It’s funny how reluctant we can be to talk about poop, especially when most of us are probably reading these words while sitting on the pot doing our morning job.
We are happy to talk about our inoffensive bodily functions (“let me tell you about what giving up sugar did to me!” or “I had the weirdest dream the other night…”) but to discuss a home remedy that made our pee smell better? Or share the joy of a fantastic dump? God forbid.
I get it, poop is gross, so why would we want to bring it up in polite conversation? But what about with people you are close to — especially the ones you share a bathroom with — surely, we let our guard down then?
I, for one, grew up in a family where talking about poop was normal. So, this easily translated into being comfortable talking about my poop with my husband. But a dinner table conversation with a few friends on the topic quickly showed that the room was more divided. We had a married couple that refused to acknowledge that the other ever pooped and a new couple that was skirting around the issue by buying scented candles for the bathroom.
So, what explains our skittish relationship with this mundane topic of shit?
If we look at the biological side of things, we’re genetically wired to dislike our poop to avoid accidentally eating it.
We have a disgust response to things that may contain harmful microorganisms, like feces, decayed meat, and vomit, to prevent us from ingesting them. This behavior is true for other animals as well: cows, sheep, horses, reindeer all avoid grazing where they’ve pooped.
So, our disgust when we encounter our (or someone else’s!) poop is natural. But what explains our social inhibitions around talking about poop?
As always, we may have the Victorians to thank for this.* When the flush toilet was invented, it first caught on with the Victorian elite, creating an unfortunate classist “poop divide” and a subsequent set of sticky gender norms around poop.
The elite began to differentiate themselves from the poor based on hygiene, creating a stigma around poop and the notion that only the poor defecated. Moreover, Victorian obsession with women’s modesty and purity led to the belief that women don’t poop. It sounds crazy! But, then again, it’s still something some women let men believe today, so it seems to have stuck.
I swear I wasn’t looking to make this about gender equality but turns out poop today is still a gendered issue.
A New York Times article on the topic calls it the “pootriarchy” and links the higher rates of irritable bowel syndrome and inflammatory bowel disease we see among women to the disproportionate “poop shame” they face.
We see this in indicators throughout a woman’s life: she tends to be toilet trained sooner than her male counterparts, she learns to pass gas silently (unlike her male peers that are more prone to a loud fart and subsequent loud laughter), and is more likely to develop “parcopresis,” i.e., an anxiety of defecating when other people are perceived to be around.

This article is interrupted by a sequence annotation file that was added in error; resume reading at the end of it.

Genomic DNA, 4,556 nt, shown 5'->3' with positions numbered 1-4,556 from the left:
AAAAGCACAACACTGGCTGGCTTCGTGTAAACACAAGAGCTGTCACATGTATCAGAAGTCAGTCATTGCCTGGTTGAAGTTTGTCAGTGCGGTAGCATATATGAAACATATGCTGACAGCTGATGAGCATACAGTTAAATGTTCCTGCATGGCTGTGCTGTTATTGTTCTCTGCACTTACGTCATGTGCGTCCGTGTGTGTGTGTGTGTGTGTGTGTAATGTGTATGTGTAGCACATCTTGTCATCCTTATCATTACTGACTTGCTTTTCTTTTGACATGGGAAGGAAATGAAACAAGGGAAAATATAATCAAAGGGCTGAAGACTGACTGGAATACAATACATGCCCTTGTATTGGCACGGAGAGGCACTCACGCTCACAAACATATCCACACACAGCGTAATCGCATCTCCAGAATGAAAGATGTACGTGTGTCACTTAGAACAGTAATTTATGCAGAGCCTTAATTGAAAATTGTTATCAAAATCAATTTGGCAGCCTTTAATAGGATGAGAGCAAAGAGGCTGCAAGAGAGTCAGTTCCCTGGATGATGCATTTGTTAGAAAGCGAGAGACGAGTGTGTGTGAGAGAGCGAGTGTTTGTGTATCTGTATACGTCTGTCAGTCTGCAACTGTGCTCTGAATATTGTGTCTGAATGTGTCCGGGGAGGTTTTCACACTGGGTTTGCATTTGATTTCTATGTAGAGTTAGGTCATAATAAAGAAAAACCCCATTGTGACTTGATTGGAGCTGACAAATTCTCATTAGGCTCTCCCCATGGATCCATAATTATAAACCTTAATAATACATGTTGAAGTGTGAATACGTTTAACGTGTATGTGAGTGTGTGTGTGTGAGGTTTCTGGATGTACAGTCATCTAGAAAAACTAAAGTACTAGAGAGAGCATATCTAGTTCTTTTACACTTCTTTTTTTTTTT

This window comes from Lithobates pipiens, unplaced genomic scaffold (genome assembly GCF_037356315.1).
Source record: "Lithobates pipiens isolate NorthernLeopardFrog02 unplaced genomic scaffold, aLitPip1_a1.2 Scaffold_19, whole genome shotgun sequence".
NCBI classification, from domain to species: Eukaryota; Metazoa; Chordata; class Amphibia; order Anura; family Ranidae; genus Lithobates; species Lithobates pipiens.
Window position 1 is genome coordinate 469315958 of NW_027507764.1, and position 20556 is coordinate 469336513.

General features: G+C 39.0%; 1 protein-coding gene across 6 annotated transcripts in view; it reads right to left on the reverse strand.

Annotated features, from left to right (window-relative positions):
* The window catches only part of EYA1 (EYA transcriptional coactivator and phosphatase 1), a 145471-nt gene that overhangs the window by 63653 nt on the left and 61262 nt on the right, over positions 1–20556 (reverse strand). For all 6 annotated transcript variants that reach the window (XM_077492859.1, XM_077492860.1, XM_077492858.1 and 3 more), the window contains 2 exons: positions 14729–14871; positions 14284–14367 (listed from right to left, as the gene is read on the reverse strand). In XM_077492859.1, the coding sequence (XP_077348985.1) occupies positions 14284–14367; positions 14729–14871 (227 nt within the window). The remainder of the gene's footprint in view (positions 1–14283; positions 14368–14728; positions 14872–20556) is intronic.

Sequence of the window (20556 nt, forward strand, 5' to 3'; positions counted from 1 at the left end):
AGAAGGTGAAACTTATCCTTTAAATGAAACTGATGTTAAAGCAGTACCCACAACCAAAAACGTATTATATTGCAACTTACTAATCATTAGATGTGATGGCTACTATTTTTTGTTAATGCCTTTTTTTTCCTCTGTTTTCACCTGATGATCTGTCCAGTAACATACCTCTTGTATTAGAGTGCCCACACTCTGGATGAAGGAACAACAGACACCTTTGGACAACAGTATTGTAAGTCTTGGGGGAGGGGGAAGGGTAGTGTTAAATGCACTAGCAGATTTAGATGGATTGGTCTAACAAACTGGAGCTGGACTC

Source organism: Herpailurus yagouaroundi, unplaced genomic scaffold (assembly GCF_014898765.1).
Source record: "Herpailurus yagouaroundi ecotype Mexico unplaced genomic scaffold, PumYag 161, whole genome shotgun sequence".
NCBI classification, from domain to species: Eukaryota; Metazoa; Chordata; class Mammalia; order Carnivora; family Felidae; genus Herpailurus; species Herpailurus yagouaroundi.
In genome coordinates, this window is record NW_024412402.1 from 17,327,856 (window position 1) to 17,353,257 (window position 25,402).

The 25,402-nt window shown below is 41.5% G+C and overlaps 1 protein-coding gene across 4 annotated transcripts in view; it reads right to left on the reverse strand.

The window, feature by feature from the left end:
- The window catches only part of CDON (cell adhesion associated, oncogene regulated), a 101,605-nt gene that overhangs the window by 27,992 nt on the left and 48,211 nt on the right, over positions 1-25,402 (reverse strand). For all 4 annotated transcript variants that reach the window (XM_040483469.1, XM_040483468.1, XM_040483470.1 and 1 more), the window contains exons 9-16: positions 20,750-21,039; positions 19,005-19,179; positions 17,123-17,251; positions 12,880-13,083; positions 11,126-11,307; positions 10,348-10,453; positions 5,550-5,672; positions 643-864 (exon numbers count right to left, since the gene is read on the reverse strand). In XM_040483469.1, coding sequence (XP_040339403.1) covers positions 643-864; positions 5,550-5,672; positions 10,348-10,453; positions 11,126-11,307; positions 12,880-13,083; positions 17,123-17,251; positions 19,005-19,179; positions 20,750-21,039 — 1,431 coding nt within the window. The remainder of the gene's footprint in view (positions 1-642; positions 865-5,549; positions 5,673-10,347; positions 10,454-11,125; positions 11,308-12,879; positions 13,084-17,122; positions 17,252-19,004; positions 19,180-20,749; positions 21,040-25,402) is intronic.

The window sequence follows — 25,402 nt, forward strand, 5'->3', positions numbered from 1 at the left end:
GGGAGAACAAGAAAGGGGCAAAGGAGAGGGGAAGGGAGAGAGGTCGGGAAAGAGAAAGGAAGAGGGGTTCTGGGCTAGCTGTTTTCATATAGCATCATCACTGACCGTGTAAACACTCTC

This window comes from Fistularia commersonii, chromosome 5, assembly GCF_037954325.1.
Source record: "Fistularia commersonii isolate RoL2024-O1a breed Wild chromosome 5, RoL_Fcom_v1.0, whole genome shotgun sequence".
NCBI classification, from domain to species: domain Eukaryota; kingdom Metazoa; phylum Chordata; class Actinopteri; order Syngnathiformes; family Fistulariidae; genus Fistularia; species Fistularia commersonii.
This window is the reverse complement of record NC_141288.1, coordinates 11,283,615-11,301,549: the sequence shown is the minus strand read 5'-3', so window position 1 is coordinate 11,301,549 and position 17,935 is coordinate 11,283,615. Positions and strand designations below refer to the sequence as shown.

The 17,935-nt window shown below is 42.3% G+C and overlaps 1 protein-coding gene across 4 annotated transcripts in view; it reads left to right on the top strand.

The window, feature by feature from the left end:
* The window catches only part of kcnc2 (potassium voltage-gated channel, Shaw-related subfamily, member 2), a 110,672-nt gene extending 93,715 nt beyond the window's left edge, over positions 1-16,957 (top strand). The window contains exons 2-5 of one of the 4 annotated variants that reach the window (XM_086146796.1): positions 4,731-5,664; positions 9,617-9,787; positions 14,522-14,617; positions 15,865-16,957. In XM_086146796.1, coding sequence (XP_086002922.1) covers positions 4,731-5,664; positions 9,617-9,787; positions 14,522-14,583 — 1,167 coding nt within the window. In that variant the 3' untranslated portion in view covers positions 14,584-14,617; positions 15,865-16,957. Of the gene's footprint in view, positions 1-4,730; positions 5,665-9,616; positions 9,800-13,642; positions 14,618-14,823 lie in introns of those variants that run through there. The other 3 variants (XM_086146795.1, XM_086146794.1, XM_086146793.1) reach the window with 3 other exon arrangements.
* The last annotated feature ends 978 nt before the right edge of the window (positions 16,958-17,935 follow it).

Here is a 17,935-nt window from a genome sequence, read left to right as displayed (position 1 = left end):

Is it any surprise then that we’re especially reluctant to discuss poop in a new relationship?
According to a Healthline survey, both men and women are more comfortable pooping at a friend’s home than their significant other’s home and only a third of men and women would feel comfortable pooping at their partner’s house at the beginning of a relationship. About a third of them think you should wait 1–3 months before doing so.
So, it seems like while our general disgust with poop is natural, we’ve been socially conditioned to see it as unattractive and thus, something we keep quiet, especially around people we’d like to impress.
My research on poop also revealed a few hidden gems that I can’t help but share.
During my dinner table conversation with friends, one of the gay men at the table shared that poop and sex are more intertwined for the gay community than you’d think — your partner taking a dump may signal that they want to have sex with you!
And then there’s some conjecture around elite cyclists having a certain microbiome living in
their intestines that enables their high performance — leading to one cyclist trying to “poop dope” by getting a fecal transplant.
And lastly, there’s an ancient art of fortune telling called “scatomancy” wherein a scatomancer supposedly sees into your future by examining the size, shape and consistency of your poop.
That was possibly way more than you wanted to learn about the human relationship with poop but if you found yourself recoiling as you read parts of it, it may be worth taking a moment to think about why.
What social biases against poop might you be holding onto that make you feel ashamed or disgusted to talk about this universal process?
*Honestly, I need to do a whole other piece on the number of social norms that trace back to this era and seem to have happily been exported through British world dominance at the time.